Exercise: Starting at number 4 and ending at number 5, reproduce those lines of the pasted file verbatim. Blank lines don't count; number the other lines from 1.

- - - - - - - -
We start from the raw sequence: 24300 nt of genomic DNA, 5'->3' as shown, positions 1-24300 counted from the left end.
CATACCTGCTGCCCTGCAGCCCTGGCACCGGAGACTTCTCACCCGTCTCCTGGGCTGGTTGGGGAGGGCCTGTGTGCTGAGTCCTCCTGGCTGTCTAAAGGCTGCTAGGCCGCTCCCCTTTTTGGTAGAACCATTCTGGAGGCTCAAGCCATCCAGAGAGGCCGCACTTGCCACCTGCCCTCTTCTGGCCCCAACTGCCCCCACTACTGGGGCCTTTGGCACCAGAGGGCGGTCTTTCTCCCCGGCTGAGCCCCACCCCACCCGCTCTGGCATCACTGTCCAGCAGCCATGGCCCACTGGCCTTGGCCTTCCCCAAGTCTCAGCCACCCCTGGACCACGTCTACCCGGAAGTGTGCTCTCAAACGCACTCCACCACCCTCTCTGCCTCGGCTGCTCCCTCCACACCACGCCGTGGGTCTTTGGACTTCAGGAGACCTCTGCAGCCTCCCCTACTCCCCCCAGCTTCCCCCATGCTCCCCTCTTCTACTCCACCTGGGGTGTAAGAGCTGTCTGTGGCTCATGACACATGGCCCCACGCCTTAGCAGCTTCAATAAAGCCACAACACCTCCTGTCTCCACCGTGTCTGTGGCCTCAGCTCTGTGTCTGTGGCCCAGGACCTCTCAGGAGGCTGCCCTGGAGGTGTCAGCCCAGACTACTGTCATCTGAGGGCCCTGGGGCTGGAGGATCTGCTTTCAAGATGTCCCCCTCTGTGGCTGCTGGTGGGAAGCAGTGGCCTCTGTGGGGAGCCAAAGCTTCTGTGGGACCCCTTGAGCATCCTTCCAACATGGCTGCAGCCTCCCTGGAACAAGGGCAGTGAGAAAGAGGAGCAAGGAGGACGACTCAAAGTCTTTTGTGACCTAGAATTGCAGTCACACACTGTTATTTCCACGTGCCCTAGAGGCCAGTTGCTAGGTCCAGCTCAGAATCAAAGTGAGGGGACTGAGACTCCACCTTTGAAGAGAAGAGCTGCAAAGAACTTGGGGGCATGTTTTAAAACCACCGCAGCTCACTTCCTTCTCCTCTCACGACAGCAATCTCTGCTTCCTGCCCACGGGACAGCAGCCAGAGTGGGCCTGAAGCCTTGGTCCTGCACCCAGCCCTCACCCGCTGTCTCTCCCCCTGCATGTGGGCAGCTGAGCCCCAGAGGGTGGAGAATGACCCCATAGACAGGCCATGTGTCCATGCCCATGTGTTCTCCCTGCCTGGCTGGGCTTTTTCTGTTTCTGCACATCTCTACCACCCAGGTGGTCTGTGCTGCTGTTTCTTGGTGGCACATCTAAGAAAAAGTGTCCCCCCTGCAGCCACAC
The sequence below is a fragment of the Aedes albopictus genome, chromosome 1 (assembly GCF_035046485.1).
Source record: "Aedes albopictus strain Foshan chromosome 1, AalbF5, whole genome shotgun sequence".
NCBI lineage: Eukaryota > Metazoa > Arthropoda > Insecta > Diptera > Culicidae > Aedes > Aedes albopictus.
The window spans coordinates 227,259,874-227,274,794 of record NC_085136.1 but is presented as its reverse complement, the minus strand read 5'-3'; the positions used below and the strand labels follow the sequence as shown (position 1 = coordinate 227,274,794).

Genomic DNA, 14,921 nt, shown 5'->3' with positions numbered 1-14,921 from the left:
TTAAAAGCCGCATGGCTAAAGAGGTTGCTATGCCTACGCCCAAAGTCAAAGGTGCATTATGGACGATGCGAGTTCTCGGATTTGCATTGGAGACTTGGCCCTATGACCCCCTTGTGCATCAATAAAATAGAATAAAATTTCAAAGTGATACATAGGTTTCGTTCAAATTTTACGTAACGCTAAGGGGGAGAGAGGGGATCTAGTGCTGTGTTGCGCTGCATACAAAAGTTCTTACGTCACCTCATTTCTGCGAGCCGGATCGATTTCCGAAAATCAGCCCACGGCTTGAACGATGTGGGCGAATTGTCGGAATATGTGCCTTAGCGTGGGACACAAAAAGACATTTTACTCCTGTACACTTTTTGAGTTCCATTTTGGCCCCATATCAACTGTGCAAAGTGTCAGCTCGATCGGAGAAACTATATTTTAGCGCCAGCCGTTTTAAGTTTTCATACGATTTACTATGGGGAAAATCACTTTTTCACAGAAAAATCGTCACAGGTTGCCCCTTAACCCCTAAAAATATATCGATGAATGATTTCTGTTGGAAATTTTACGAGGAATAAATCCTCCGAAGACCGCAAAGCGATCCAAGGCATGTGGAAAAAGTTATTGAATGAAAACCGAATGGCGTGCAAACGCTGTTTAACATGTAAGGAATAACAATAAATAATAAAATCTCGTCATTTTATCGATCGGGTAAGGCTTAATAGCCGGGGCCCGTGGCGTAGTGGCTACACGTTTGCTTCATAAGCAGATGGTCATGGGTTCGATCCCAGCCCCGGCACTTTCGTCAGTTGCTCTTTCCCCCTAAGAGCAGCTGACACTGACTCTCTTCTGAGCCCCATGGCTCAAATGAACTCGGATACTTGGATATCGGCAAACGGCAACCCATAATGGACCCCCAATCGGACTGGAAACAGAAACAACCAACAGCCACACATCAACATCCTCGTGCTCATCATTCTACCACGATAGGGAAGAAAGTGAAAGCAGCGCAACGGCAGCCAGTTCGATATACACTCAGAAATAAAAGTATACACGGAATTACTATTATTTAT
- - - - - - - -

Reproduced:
Source record: "Aedes albopictus strain Foshan chromosome 1, AalbF5, whole genome shotgun sequence".
NCBI lineage: Eukaryota > Metazoa > Arthropoda > Insecta > Diptera > Culicidae > Aedes > Aedes albopictus.